Throughout the stages of our lives, we as women are presented with so many narratives about who we’re supposed to be, what we’re supposed to look like, what path we’re supposed to follow. But the truth is, the women that we often perceive as leaders often pave their own paths.
A casual survey seeking admirable women in leadership may bring forth names like former First Lady Michelle Obama, National Youth Poet Laureate Amanda Gorman, and global tennis superstar and highest-earning female athlete of all time Serena Williams.
These women aren’t admired because they stuck with the narrative. They walked their own path, guided by their own inner wisdom and the things they knew were right for them.
And so when we approach our own careers, there isn’t much for us to follow. There are no well-worn, tried-and-true paths, and the right path for some leaders may not be right for us.
In talking to women in leadership positions across the corporate world, start-ups, non-profit sector, and community, one shared value that stands out is a spirit of servant leadership. Servant leadership is when a leader focuses on the well-being and growth of their community members as a means toward collective progress. It’s leading by lifting.
Servant leadership encourages meeting people where they’re at, helping them recognize their strengths, and guiding them toward applying those strengths as they move toward their goals. Based on their own experience, much of the guidance coming from these women leaders relies on seeing yourself, knowing yourself, and listening to yourself.
Here are their tips for you as you navigate your own path:
“Most of the time, you’re not going to feel 100 percent ready, or 100 percent prepared, or 100 percent not scared at all,” says Sarah Paiji Yoo, serial entrepreneur and co-founder and CEO of Blueland. “Think of how far you can be by next year if you just start today.”
One key aspect of succeeding is trying—you simply can’t accomplish anything without it. Self-doubt can be a major roadblock to getting started, and, she adds, “these doubts kill way more dreams than failure ever will.” So give your dreams a chance by just beginning.
“Every goal is achieved by taking one step at a time,” says Lestraundra Alfred, founder and host of the podcast Balanced Black Girl. “We often get overwhelmed trying to accomplish large tasks all at once without gaining the skills and insights we need to get there.”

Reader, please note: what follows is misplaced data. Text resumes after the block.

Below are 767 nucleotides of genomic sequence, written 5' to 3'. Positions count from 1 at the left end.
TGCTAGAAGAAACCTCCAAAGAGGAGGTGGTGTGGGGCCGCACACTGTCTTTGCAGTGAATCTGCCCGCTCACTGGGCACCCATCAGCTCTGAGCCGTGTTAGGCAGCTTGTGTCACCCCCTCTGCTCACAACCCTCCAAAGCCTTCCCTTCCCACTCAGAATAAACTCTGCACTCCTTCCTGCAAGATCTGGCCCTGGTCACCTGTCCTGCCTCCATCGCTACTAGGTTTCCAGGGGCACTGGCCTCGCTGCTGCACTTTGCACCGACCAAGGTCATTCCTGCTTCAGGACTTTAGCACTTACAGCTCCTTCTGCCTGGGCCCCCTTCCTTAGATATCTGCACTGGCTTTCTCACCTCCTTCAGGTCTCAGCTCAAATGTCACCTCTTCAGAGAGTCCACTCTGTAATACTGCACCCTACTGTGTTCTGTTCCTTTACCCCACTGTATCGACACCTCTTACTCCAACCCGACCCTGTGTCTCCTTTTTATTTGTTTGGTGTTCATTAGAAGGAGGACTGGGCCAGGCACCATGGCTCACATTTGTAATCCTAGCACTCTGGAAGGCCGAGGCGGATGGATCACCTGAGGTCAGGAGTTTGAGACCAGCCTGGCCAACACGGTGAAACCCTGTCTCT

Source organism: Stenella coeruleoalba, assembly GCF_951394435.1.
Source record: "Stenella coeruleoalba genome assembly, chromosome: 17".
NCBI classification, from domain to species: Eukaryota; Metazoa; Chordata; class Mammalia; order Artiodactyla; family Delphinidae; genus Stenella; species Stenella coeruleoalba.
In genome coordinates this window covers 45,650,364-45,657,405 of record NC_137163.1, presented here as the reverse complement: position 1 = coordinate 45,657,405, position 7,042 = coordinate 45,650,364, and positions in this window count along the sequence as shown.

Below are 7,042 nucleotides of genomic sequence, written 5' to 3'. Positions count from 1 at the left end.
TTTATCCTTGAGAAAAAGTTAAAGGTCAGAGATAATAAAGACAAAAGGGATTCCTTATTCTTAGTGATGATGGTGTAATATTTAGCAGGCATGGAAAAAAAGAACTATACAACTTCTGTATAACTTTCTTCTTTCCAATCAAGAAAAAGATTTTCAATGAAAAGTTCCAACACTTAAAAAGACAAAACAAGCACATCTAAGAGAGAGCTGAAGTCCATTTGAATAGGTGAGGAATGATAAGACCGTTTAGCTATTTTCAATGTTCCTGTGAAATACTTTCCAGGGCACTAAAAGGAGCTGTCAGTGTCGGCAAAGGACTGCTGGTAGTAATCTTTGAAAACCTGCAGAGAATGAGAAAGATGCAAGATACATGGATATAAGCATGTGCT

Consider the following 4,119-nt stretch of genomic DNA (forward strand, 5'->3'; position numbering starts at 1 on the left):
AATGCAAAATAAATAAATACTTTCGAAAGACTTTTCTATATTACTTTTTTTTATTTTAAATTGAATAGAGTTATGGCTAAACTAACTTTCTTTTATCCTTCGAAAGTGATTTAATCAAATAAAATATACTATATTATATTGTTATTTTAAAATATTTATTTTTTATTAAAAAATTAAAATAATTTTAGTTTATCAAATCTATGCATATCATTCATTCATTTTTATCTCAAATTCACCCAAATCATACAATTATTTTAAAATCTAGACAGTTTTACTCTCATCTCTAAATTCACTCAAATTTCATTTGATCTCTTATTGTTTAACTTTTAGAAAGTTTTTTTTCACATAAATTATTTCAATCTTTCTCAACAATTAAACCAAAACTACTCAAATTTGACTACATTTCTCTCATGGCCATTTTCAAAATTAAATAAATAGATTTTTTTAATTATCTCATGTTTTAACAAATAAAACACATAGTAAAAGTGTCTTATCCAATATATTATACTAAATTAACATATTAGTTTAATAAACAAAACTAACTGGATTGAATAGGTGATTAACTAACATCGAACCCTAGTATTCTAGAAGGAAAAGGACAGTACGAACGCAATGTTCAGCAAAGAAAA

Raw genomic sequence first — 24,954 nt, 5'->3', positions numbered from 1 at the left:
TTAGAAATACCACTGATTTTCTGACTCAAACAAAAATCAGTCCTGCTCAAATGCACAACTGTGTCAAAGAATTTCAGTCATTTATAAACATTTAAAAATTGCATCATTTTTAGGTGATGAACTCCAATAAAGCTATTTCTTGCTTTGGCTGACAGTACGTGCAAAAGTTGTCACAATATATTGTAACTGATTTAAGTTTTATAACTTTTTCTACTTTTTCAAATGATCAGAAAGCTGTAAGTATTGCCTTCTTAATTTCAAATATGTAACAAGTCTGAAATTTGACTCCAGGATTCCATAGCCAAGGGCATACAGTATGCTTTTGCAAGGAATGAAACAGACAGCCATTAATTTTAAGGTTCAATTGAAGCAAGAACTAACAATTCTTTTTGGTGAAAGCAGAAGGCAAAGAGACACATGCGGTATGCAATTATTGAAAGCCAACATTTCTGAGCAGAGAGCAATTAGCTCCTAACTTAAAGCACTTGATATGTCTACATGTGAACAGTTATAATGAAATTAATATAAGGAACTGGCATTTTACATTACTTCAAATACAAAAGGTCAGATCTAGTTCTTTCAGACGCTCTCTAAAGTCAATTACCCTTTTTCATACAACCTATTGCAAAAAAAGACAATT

Aspiring creatives often turn to Alfred with technical questions about microphones and audience growth; her first piece of advice is usually to take a few steps back. “Without having a solid message and knowing who it's for, the microphone they use won't matter, and the listenership they're looking to grow won't find them,” she says. “We all have to start from where we are and get clear on our why.”
“Worry more about how you are going to learn and grow than about what role you are going to have next,” advises Kim Caldbeck, Chief Marketing Officer at Coursera. Focusing on the opportunities in front of her—even when they weren’t directly related to her ultimate goals—is how she built the foundational knowledge she uses today in leading across functions.
And ask questions along the way, she adds. “Until you are able to form your own opinions, get a lot of feedback and work to improve and grow each day.”
“Every one to two years, really think about what you want to do and ask yourself if you’re currently doing that or working towards it,” says Imee Chan, a sales manager at a major tech company. Avoid passively riding momentum—actively pursue your path.
To help you stay on track, Chan recommends focusing on the most important things you want to accomplish in a set timeframe. “Say ‘no’ to everything else,” she says—but drop in the occasional unexpected ‘yes.’ “Go check out that networking event, volunteer for that working team at work, schedule that one-on-one with an interesting person,” she adds. “You never know who you’ll meet, what you’ll learn, and what you may achieve when you do.”
“I think all rejections are good,” Michelle Songy, start-up founder and CEO of Press Hook, says. “They help you learn.”
It may feel better to receive positive feedback, but shifting your mindset around rejection can only make you stronger in the long run, Songy adds. Rejection invites you to rebuild better and makes you more prepared for the future. “You don't have to do everything that everyone says—people are going to have their own opinions—but if you do get a rejection, it's a good way to look back at it and say, ‘okay, there's something I can look at, change, and adapt.’”